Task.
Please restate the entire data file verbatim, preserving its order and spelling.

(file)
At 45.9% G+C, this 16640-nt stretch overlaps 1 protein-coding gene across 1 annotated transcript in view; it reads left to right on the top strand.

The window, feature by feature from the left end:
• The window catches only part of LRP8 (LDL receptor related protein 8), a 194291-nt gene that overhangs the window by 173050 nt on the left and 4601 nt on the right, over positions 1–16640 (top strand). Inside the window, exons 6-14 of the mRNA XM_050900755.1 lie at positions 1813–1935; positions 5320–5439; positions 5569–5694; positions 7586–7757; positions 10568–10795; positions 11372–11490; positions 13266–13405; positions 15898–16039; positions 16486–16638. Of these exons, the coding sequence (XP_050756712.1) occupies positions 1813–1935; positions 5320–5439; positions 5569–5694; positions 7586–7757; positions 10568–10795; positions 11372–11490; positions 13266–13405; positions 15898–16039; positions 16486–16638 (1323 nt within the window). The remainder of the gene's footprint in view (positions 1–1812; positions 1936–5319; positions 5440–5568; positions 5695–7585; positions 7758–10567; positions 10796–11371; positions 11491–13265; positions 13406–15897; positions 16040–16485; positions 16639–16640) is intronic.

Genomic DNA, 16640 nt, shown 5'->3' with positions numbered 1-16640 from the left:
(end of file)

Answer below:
At 45.9% G+C, this 16640-nt stretch overlaps 1 protein-coding gene across 1 annotated transcript in view; it reads left to right on the top strand.

The window, feature by feature from the left end:
• The window catches only part of LRP8 (LDL receptor related protein 8), a 194291-nt gene that overhangs the window by 173050 nt on the left and 4601 nt on the right, over positions 1–16640 (top strand). Inside the window, exons 6-14 of the mRNA XM_050900755.1 lie at positions 1813–1935; positions 5320–5439; positions 5569–5694; positions 7586–7757; positions 10568–10795; positions 11372–11490; positions 13266–13405; positions 15898–16039; positions 16486–16638. Of these exons, the coding sequence (XP_050756712.1) occupies positions 1813–1935; positions 5320–5439; positions 5569–5694; positions 7586–7757; positions 10568–10795; positions 11372–11490; positions 13266–13405; positions 15898–16039; positions 16486–16638 (1323 nt within the window). The remainder of the gene's footprint in view (positions 1–1812; positions 1936–5319; positions 5440–5568; positions 5695–7585; positions 7758–10567; positions 10796–11371; positions 11491–13265; positions 13406–15897; positions 16040–16485; positions 16639–16640) is intronic.

Genomic DNA, 16640 nt, shown 5'->3' with positions numbered 1-16640 from the left: